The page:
Luckily, resources like Ballotpedia and BallotReady exist to provide basic, nonpartisan information. Vox also has a helpful 2018 midterms guide. During the 2016 cycle, my friends and I started a shared Google Doc where we could crowdsource notes on what we had learned when referencing sites like these. Everyone researched a few ballot measures and a candidate, read endorsements from local papers and summarized their findings in the doc.
Side note: When you’re researching, don’t gloss over the local elections — they’re just as important as the flashier federal races. Election schedules and practices can vary widely from state to state: It’s important to be aware, for example, that New York has two primary election dates. Plus, state and municipal lawmakers can have a more direct impact on your day-to-day, since they make decisions on issues like road work and trash pickup.
“Find out what your city council looks like,” says Alexandra De Luca, press secretary at Emily’s List. “Does it look like your community? If not, look at the candidates who are trying to change that.”
If You Want to Help, But Don’t Want to Leave the House
Talk about the election online.
We all know those Facebook friends who constantly post about politics (I’ve personally started tuning them out). But when someone who doesn’t always have an opinion posts something about politics, I pay attention. If you don’t normally talk about the fact that you’re voting or that you’ve researched and support a candidate, doing so now could help drive turnout — both generally or for a specific candidate. Try reaching out to a candidate’s campaign staff to ask for photos of her in action, then write a Facebook post or Instagram story about why you like her.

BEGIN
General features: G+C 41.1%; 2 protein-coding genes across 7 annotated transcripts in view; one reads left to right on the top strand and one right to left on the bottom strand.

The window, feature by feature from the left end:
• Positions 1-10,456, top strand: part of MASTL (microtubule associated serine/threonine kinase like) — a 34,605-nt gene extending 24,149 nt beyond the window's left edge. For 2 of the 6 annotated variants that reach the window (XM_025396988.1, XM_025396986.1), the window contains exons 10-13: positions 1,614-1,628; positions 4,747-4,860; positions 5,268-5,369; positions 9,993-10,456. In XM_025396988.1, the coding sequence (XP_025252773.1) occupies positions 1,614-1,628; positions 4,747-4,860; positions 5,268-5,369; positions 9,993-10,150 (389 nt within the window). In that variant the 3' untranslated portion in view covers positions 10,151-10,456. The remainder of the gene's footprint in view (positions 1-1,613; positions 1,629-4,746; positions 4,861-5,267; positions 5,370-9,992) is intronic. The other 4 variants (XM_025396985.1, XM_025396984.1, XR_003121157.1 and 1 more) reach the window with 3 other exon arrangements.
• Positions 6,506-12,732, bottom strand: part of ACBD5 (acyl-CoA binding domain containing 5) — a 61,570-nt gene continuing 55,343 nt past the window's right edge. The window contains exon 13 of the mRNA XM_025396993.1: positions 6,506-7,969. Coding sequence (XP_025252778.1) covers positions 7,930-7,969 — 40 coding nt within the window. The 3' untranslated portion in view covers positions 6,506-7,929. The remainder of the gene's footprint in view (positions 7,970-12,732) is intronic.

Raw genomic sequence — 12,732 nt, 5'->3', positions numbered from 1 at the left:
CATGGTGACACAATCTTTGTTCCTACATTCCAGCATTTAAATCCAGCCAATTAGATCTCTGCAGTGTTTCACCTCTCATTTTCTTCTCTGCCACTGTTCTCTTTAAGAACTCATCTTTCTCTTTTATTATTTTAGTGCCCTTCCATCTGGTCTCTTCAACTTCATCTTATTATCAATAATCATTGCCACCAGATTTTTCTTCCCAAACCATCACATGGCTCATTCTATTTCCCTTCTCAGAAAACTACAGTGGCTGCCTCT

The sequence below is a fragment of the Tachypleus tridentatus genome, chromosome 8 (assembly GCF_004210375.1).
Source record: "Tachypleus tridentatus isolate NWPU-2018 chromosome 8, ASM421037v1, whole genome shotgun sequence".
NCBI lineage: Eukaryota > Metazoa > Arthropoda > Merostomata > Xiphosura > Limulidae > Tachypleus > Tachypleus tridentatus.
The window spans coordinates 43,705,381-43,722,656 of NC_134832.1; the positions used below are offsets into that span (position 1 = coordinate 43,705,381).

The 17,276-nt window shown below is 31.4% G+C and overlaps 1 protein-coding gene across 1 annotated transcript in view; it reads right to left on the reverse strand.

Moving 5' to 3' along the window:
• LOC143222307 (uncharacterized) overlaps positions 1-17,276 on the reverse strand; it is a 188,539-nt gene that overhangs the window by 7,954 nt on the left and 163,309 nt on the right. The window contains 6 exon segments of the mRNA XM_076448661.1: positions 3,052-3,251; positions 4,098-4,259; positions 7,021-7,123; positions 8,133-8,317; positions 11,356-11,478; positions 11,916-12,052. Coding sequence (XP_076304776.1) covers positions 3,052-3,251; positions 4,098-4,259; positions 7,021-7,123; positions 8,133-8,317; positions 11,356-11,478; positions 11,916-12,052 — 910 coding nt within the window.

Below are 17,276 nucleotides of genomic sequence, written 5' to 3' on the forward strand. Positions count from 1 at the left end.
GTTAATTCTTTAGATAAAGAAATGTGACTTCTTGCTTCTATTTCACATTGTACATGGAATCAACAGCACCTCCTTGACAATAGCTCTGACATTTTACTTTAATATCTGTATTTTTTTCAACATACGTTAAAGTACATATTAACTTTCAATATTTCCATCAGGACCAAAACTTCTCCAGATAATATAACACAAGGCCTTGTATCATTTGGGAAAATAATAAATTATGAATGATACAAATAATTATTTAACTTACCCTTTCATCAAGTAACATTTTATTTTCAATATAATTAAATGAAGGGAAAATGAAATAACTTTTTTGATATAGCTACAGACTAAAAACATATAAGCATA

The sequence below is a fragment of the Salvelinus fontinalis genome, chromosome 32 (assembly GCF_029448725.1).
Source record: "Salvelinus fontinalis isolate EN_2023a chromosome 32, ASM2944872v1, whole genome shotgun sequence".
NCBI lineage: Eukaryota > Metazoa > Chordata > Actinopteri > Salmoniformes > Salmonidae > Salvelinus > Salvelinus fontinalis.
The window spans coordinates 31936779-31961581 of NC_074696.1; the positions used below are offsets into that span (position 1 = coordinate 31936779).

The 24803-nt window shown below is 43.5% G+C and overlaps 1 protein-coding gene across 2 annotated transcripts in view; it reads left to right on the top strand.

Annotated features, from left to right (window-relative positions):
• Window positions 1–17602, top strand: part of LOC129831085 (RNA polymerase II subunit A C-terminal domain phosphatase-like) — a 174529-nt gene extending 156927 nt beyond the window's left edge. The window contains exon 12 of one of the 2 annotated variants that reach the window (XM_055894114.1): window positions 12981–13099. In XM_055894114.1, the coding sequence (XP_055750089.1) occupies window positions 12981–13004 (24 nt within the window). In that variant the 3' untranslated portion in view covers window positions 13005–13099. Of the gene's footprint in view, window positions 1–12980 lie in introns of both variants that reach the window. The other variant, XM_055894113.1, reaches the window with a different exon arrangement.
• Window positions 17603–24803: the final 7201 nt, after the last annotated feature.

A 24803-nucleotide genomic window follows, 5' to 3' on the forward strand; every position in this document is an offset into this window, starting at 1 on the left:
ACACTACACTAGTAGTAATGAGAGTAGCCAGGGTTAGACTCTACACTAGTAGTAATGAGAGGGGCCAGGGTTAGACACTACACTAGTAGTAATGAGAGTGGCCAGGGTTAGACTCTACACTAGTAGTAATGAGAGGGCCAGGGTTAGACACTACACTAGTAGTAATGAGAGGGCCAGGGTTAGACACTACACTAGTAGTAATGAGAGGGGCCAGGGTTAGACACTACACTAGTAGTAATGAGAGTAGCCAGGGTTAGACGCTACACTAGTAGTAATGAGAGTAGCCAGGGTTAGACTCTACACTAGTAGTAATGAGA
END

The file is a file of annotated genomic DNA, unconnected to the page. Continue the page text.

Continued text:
“People have actual FOMO about everything in life, and if you make it seem like everyone’s going to be voting, they’ll go vote too,” Cleaver says. “It becomes a self-fulfilling prophecy. When we say we’re expecting record turnout, it increases the likelihood that people will vote.”
Put your money where your mouth is.
“More than anything, women who are running need money,” says Amanda Litman, co-founder of Run for Something and author of the eponymous book. Research shows that women running for office raise less money than men, even though fundraising is one of the most important factors. So donating money, while it might feel like like a cop-out, actually does have a huge impact. And you don’t have to be rich to do it.
“Being a donor doesn’t mean you have to give hundreds of thousands of dollars,” says Erica Kwiatkowski, campaign manager for Katie Porter. “Even $5 a month could pay for water bottles for the people who are canvassing. Every dollar counts.”
Put your texting skills to work.
If phone banking or canvassing sound scary or foreign to you, volunteer to text constituents on behalf of a candidate. If you let a campaign know you want to do this, they’ll train you on what to say just like they would with phone banking or canvassing. Go to your favorite candidate’s website, find the “get involved” section and shoot them a note saying you want to be a texter.
If You’re Ready to Roll Up Your Sleeves
Ask your company to make voting day a company holiday.
Most people don’t vote because they can’t get time off work, they were too busy or they forgot. You know what would annihilate those excuses, at least for those in your immediate vicinity? Lobbying your company to make election day a company holiday. Make this your pet project and you could end up single-handedly increasing voter turnout by roughly the number of people in your office.
Make phone calls, knock on doors, or canvass on behalf of a candidate.